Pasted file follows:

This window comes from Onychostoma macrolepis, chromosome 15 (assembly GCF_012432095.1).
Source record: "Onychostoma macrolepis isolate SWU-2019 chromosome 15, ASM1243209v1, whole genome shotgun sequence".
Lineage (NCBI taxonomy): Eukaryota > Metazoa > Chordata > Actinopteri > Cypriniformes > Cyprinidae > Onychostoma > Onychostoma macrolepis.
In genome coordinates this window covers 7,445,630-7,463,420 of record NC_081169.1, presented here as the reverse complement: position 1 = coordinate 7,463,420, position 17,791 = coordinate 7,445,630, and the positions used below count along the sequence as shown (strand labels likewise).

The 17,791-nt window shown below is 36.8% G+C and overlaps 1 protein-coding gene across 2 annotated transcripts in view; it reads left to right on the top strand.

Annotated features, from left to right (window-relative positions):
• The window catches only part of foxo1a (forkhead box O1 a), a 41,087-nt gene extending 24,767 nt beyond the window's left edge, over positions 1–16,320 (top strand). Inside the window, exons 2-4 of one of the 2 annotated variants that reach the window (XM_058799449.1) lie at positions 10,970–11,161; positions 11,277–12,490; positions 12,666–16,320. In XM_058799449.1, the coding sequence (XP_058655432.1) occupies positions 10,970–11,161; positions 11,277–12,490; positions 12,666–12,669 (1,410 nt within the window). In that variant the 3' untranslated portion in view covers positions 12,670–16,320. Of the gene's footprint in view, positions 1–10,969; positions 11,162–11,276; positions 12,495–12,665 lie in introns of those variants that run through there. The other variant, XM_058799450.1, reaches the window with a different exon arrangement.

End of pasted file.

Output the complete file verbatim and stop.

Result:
This window comes from Onychostoma macrolepis, chromosome 15 (assembly GCF_012432095.1).
Source record: "Onychostoma macrolepis isolate SWU-2019 chromosome 15, ASM1243209v1, whole genome shotgun sequence".
Lineage (NCBI taxonomy): Eukaryota > Metazoa > Chordata > Actinopteri > Cypriniformes > Cyprinidae > Onychostoma > Onychostoma macrolepis.
In genome coordinates this window covers 7,445,630-7,463,420 of record NC_081169.1, presented here as the reverse complement: position 1 = coordinate 7,463,420, position 17,791 = coordinate 7,445,630, and the positions used below count along the sequence as shown (strand labels likewise).

The 17,791-nt window shown below is 36.8% G+C and overlaps 1 protein-coding gene across 2 annotated transcripts in view; it reads left to right on the top strand.

Annotated features, from left to right (window-relative positions):
• The window catches only part of foxo1a (forkhead box O1 a), a 41,087-nt gene extending 24,767 nt beyond the window's left edge, over positions 1–16,320 (top strand). Inside the window, exons 2-4 of one of the 2 annotated variants that reach the window (XM_058799449.1) lie at positions 10,970–11,161; positions 11,277–12,490; positions 12,666–16,320. In XM_058799449.1, the coding sequence (XP_058655432.1) occupies positions 10,970–11,161; positions 11,277–12,490; positions 12,666–12,669 (1,410 nt within the window). In that variant the 3' untranslated portion in view covers positions 12,670–16,320. Of the gene's footprint in view, positions 1–10,969; positions 11,162–11,276; positions 12,495–12,665 lie in introns of those variants that run through there. The other variant, XM_058799450.1, reaches the window with a different exon arrangement.